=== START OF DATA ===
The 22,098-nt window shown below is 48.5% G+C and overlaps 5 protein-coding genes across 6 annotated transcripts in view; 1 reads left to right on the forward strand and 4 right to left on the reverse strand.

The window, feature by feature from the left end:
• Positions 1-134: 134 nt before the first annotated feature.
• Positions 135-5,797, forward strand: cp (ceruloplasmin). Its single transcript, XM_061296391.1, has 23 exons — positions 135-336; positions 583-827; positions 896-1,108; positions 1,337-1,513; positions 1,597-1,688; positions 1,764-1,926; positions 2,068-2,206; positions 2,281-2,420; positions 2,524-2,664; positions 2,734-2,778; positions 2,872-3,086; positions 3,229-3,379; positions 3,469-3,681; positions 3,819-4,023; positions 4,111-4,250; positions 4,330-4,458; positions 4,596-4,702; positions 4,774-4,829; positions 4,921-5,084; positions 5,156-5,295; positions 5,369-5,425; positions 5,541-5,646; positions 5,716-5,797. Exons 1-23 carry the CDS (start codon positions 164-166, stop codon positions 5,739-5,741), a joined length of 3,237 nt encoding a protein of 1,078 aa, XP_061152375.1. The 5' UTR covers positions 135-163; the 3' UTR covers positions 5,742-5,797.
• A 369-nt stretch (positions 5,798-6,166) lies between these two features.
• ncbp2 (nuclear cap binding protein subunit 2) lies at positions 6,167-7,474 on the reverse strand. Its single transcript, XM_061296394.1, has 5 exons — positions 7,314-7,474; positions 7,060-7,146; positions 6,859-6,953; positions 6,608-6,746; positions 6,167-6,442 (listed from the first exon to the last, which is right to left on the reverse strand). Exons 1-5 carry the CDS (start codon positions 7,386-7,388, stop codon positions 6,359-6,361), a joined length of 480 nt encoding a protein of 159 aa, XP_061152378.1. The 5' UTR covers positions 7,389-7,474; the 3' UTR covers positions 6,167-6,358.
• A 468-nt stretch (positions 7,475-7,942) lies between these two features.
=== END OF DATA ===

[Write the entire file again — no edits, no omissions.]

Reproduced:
The 22,098-nt window shown below is 48.5% G+C and overlaps 5 protein-coding genes across 6 annotated transcripts in view; 1 reads left to right on the forward strand and 4 right to left on the reverse strand.

The window, feature by feature from the left end:
• Positions 1-134: 134 nt before the first annotated feature.
• Positions 135-5,797, forward strand: cp (ceruloplasmin). Its single transcript, XM_061296391.1, has 23 exons — positions 135-336; positions 583-827; positions 896-1,108; positions 1,337-1,513; positions 1,597-1,688; positions 1,764-1,926; positions 2,068-2,206; positions 2,281-2,420; positions 2,524-2,664; positions 2,734-2,778; positions 2,872-3,086; positions 3,229-3,379; positions 3,469-3,681; positions 3,819-4,023; positions 4,111-4,250; positions 4,330-4,458; positions 4,596-4,702; positions 4,774-4,829; positions 4,921-5,084; positions 5,156-5,295; positions 5,369-5,425; positions 5,541-5,646; positions 5,716-5,797. Exons 1-23 carry the CDS (start codon positions 164-166, stop codon positions 5,739-5,741), a joined length of 3,237 nt encoding a protein of 1,078 aa, XP_061152375.1. The 5' UTR covers positions 135-163; the 3' UTR covers positions 5,742-5,797.
• A 369-nt stretch (positions 5,798-6,166) lies between these two features.
• ncbp2 (nuclear cap binding protein subunit 2) lies at positions 6,167-7,474 on the reverse strand. Its single transcript, XM_061296394.1, has 5 exons — positions 7,314-7,474; positions 7,060-7,146; positions 6,859-6,953; positions 6,608-6,746; positions 6,167-6,442 (listed from the first exon to the last, which is right to left on the reverse strand). Exons 1-5 carry the CDS (start codon positions 7,386-7,388, stop codon positions 6,359-6,361), a joined length of 480 nt encoding a protein of 159 aa, XP_061152378.1. The 5' UTR covers positions 7,389-7,474; the 3' UTR covers positions 6,167-6,358.
• A 468-nt stretch (positions 7,475-7,942) lies between these two features.